We arrived rather late at Kodangallur, but, in spite of the fact that night had fallen and it had begun to rain, hundreds of people waited to participate in the meeting. When he addressed the meeting, Comrade Hariharan never raised his voice. But the entire gathering felt the emotional and political impact of his speech. The gathering warmly greeted the speeches of Comrades Sucheta and Kavita too.

From June 2 onwards, Kerala’s papers and media were full of former CPI(M) Chief Minister VS Achuthanandan’s surprise visit to Comrade TPC’s house at Onchiyam. His gesture was clearly in defiance of the official CPI(M) State and Central leadership’s line. But it was equally clear that his visit, during which he offered flowers and a red salute at the spot of Comrade TPC’s cremation, struck a chord with Kerala’s people, especially with all Left sympathisers.

On June 3, the RMP and Left Coordination Committee (LCC) had organised a ‘Communist Convention’ at Nalanda Hall at Kozhikode. Hundreds of comrades – not only from the RMP and LCC but also those who had hitherto been in the ranks of the CPI(M) – gathered at the meeting. They hoisted the red flag at the venue and raised slogans. The prevailing mood was to assert that the communist movement and red flag can have nothing to do with the politics of barbaric murder.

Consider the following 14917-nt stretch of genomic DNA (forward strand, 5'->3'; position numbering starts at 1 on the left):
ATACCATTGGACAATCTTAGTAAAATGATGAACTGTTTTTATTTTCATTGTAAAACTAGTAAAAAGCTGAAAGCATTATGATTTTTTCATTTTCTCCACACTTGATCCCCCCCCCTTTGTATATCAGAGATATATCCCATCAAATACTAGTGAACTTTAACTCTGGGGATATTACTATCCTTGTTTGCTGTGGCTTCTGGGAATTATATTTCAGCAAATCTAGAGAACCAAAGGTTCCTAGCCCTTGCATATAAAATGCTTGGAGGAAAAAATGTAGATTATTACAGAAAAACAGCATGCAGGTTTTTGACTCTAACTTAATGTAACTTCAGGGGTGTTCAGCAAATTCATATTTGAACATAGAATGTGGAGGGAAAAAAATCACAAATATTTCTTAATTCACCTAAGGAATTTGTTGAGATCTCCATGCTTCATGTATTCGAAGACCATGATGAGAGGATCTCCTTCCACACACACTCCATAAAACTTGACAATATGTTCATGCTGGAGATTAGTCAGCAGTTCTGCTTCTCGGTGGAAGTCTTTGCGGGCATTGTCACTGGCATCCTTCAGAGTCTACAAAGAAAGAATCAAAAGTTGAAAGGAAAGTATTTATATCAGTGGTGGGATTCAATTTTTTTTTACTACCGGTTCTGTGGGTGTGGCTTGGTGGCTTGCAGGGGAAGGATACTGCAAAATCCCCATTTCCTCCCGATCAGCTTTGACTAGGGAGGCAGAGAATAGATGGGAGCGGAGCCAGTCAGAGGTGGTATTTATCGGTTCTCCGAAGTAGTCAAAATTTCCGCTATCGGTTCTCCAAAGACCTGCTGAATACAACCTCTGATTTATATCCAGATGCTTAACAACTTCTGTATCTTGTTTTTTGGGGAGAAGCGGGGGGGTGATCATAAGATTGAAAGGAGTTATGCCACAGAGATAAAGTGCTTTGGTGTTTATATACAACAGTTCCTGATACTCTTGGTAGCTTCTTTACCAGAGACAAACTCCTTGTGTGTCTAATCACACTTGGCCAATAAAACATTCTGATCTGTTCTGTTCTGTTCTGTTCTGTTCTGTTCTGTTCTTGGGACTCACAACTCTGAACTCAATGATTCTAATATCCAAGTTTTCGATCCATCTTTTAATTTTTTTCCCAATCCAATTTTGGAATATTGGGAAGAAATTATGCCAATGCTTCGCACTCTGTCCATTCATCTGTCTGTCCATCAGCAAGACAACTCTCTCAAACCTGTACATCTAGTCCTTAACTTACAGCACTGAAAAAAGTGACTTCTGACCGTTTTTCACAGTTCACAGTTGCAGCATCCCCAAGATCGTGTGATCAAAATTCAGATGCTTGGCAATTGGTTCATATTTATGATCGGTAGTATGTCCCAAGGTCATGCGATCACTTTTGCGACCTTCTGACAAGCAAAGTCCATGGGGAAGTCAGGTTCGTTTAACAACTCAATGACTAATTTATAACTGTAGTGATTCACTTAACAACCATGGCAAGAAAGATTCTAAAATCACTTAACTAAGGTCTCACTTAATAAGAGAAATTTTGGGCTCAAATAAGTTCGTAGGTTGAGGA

Right at the beginning of the meeting, the video visualisation of a poem by noted exponent of Kerala’s traditional Sopaana Sangeetham, Njeralath Hari Govindan, in memory of Comrade TP Chandrasekharan, was screened. This beautiful poem and its musical visualisation had a great emotional impact on the packed hall.At the Convention, we were honoured to meet communist veteran ‘Berlin’ Kunhananthan Nair, who has the distinction of having attended the CPI’s first Party Congress in 1943. Among others who participated in the Convention were LCC Secretary Comrade KS Hariharan; Comrade TP Chandrashekhar’s son Abhinandan; RMP’s Onchiyam Secretary Comrade N. Venu; well-known writer N. Sugathan; and K.C. Umesh Babu, poet and political activist. The meeting was presided over by LCC President Comrade P Kumaran Kutty. When we addressed the gathering, our words and views were warmly received.